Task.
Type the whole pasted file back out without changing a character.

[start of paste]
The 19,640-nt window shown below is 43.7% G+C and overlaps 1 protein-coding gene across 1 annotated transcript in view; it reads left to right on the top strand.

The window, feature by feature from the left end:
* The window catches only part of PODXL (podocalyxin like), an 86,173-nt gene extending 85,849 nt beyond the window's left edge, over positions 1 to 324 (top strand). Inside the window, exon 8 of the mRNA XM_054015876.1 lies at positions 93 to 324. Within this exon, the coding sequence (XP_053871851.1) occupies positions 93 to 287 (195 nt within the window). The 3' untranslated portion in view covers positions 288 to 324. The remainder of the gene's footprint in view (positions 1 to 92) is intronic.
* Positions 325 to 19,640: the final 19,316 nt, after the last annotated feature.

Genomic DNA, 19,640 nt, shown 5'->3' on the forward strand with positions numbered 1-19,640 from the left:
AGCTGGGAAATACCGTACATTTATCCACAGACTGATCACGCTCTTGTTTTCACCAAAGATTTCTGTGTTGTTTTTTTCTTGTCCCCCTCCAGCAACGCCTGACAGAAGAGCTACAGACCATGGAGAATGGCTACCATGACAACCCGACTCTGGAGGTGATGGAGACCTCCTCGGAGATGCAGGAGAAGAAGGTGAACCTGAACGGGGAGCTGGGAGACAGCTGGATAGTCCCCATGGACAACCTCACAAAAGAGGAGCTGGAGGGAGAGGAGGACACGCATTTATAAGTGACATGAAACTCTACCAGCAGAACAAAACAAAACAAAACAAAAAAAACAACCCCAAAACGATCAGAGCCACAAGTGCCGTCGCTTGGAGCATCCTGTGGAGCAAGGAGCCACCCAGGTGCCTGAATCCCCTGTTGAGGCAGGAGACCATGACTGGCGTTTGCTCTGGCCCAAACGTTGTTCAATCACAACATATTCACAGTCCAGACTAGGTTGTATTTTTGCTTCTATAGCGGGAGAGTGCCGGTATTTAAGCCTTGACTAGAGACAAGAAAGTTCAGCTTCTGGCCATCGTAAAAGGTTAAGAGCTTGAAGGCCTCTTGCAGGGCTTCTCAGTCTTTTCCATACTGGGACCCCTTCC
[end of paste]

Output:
The 19,640-nt window shown below is 43.7% G+C and overlaps 1 protein-coding gene across 1 annotated transcript in view; it reads left to right on the top strand.

The window, feature by feature from the left end:
* The window catches only part of PODXL (podocalyxin like), an 86,173-nt gene extending 85,849 nt beyond the window's left edge, over positions 1 to 324 (top strand). Inside the window, exon 8 of the mRNA XM_054015876.1 lies at positions 93 to 324. Within this exon, the coding sequence (XP_053871851.1) occupies positions 93 to 287 (195 nt within the window). The 3' untranslated portion in view covers positions 288 to 324. The remainder of the gene's footprint in view (positions 1 to 92) is intronic.
* Positions 325 to 19,640: the final 19,316 nt, after the last annotated feature.

Genomic DNA, 19,640 nt, shown 5'->3' on the forward strand with positions numbered 1-19,640 from the left:
AGCTGGGAAATACCGTACATTTATCCACAGACTGATCACGCTCTTGTTTTCACCAAAGATTTCTGTGTTGTTTTTTTCTTGTCCCCCTCCAGCAACGCCTGACAGAAGAGCTACAGACCATGGAGAATGGCTACCATGACAACCCGACTCTGGAGGTGATGGAGACCTCCTCGGAGATGCAGGAGAAGAAGGTGAACCTGAACGGGGAGCTGGGAGACAGCTGGATAGTCCCCATGGACAACCTCACAAAAGAGGAGCTGGAGGGAGAGGAGGACACGCATTTATAAGTGACATGAAACTCTACCAGCAGAACAAAACAAAACAAAACAAAAAAAACAACCCCAAAACGATCAGAGCCACAAGTGCCGTCGCTTGGAGCATCCTGTGGAGCAAGGAGCCACCCAGGTGCCTGAATCCCCTGTTGAGGCAGGAGACCATGACTGGCGTTTGCTCTGGCCCAAACGTTGTTCAATCACAACATATTCACAGTCCAGACTAGGTTGTATTTTTGCTTCTATAGCGGGAGAGTGCCGGTATTTAAGCCTTGACTAGAGACAAGAAAGTTCAGCTTCTGGCCATCGTAAAAGGTTAAGAGCTTGAAGGCCTCTTGCAGGGCTTCTCAGTCTTTTCCATACTGGGACCCCTTCC